Eating protein throughout the day could be the key to maintaining muscle strength in old age, new research suggests.
An even protein intake throughout the day is associated with greater muscle strength in both sexes as they grow older, a study found.
Yet, frequently eating protein is only linked to improved mobility in elderly men, the research adds.
Eating protein with every meal is thought to replace that which is constantly being broken down. This occurs at a faster rate in older people.
An egg or tablespoon of peanut butter with every meal should be sufficient to boost a person's protein intake, according to experts.
Eating protein throughout the day could be the key to muscle strength in old age (stock)
Lowering weights has greater benefits than lifting, research revealed back in May.
Training with heavier loads while lowering weights gains greater strength than using the same weight for both lifting and lowering.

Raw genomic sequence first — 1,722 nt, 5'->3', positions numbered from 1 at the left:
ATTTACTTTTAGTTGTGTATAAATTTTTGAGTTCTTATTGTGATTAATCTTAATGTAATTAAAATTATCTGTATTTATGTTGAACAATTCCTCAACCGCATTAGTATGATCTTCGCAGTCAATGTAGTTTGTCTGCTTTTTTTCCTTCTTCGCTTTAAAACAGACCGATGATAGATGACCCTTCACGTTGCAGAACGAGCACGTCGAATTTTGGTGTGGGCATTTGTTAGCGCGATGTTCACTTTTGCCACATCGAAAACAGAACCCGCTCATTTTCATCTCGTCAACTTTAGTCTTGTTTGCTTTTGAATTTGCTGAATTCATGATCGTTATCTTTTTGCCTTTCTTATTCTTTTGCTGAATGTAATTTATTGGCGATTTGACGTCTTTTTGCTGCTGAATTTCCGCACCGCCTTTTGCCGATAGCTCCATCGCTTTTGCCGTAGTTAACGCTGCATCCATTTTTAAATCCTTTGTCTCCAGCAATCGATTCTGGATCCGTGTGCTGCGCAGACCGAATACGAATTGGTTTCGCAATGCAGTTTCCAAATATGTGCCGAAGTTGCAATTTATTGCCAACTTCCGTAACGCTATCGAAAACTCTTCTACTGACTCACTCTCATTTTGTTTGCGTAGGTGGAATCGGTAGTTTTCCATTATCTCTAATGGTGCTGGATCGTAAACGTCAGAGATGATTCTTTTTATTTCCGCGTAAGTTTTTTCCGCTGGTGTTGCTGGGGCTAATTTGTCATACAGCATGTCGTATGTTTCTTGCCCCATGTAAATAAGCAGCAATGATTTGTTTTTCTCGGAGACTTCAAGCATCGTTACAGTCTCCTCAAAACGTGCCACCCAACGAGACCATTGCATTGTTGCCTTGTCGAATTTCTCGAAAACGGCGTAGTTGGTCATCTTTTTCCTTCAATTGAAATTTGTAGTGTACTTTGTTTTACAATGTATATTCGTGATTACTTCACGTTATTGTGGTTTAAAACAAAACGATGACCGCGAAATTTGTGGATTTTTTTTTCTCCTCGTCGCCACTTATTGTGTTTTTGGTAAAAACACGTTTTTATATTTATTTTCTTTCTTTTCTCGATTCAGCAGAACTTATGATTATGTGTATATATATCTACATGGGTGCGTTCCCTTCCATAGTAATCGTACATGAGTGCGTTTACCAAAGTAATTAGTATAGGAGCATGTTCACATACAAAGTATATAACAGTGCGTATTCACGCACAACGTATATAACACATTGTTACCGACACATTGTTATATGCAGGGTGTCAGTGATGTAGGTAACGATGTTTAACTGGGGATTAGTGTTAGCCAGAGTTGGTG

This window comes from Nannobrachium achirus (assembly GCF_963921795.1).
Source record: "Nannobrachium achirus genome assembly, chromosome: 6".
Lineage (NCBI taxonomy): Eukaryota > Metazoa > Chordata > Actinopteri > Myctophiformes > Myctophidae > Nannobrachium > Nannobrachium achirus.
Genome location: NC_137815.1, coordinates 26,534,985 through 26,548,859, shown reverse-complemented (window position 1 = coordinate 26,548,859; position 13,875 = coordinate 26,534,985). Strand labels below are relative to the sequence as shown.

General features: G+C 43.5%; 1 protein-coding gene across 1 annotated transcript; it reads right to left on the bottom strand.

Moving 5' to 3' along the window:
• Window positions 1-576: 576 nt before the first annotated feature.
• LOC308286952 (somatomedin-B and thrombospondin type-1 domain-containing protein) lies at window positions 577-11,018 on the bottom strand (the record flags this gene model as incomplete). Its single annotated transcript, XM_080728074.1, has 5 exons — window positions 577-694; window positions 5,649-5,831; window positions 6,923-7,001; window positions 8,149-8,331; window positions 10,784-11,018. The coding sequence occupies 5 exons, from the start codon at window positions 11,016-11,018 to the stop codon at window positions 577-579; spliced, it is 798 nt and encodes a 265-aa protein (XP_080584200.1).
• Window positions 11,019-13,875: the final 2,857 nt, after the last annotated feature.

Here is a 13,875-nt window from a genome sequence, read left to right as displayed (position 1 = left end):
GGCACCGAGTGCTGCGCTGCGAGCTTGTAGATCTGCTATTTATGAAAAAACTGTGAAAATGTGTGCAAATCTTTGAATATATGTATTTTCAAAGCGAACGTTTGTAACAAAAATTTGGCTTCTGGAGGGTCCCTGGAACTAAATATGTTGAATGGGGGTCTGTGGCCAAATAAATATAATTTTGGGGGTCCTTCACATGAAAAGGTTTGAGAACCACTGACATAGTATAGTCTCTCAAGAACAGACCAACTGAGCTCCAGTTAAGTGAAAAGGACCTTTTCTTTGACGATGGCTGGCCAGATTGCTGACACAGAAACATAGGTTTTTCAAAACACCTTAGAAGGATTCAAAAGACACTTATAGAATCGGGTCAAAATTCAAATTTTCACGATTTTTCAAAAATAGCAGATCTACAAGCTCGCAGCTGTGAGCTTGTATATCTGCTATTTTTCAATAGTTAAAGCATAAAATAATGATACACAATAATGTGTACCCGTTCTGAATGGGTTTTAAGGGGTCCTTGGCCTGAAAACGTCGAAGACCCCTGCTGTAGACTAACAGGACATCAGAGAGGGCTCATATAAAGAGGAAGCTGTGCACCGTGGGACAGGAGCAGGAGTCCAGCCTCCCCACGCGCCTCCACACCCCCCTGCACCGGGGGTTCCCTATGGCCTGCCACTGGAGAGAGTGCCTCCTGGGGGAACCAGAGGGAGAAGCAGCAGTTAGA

This may be due to the greater mental effort required to control the body while lowering weights, leading to an increase in leg muscle activation.
Study author Dr Simon Walker from the University of Jyväskylä, Finland, said: 'Humans have a greater ability to produce force when lowering (eccentric) a load compared to lifting (concentric).
'So it seems logical to train with greater eccentric loads than those used during the concentric phase of the lift.'
How the study was carried out
Researchers from McGill University in Montreal analyzed 827 men and 914 women aged between 67 and 84 over three years.